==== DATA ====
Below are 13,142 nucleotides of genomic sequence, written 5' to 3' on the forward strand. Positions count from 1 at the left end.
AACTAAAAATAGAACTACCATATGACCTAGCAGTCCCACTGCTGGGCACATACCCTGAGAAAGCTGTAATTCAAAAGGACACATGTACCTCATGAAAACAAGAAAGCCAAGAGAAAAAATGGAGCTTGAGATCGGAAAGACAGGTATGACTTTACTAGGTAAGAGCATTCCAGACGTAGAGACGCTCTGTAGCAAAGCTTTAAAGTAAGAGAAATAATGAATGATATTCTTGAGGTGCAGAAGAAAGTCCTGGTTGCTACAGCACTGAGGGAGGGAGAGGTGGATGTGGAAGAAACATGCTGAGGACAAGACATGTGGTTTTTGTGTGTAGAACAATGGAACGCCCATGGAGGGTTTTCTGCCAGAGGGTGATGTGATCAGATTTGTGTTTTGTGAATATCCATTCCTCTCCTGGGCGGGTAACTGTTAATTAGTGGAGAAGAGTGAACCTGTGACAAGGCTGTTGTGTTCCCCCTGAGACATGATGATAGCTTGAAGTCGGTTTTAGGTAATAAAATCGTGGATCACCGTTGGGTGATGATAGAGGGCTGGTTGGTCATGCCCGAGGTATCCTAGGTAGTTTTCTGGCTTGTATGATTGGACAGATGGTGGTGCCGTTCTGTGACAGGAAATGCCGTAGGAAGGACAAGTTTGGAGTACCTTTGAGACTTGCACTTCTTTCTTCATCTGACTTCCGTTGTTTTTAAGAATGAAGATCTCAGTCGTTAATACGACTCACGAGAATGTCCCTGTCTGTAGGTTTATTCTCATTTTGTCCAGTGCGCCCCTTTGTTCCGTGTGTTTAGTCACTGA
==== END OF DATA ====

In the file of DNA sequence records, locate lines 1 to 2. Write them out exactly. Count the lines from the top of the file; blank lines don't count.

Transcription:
Below are 13,142 nucleotides of genomic sequence, written 5' to 3' on the forward strand. Positions count from 1 at the left end.
AACTAAAAATAGAACTACCATATGACCTAGCAGTCCCACTGCTGGGCACATACCCTGAGAAAGCTGTAATTCAAAAGGACACATGTACCTCATGAAAACAAGAAAGCCAAGAGAAAAAATGGAGCTTGAGATCGGAAAGACAGGTATGACTTTACTAGGTAAGAGCATTCCAGACGTAGAGACGCTCTGTAGCAAAGCTTTAAAGTAAGAGAAATAATGAATGATATTCTTGAGGTGCAGAAGAAAGTCCTGGTTGCTACAGCACTGAGGGAGGGAGAGGTGGATGTGGAAGAAACATGCTGAGGACAAGACATGTGGTTTTTGTGTGTAGAACAATGGAACGCCCATGGAGGGTTTTCTGCCAGAGGGTGATGTGATCAGATTTGTGTTTTGTGAATATCCATTCCTCTCCTGGGCGGGTAACTGTTAATTAGTGGAGAAGAGTGAACCTGTGACAAGGCTGTTGTGTTCCCCCTGAGACATGATGATAGCTTGAAGTCGGTTTTAGGTAATAAAATCGTGGATCACCGTTGGGTGATGATAGAGGGCTGGTTGGTCATGCCCGAGGTATCCTAGGTAGTTTTCTGGCTTGTATGATTGGACAGATGGTGGTGCCGTTCTGTGACAGGAAATGCCGTAGGAAGGACAAGTTTGGAGTACCTTTGAGACTTGCACTTCTTTCTTCATCTGACTTCCGTTGTTTTTAAGAATGAAGATCTCAGTCGTTAATACGACTCACGAGAATGTCCCTGTCTGTAGGTTTATTCTCATTTTGTCCAGTGCGCCCCTTTGTTCCGTGTGTTTAGTCACTGA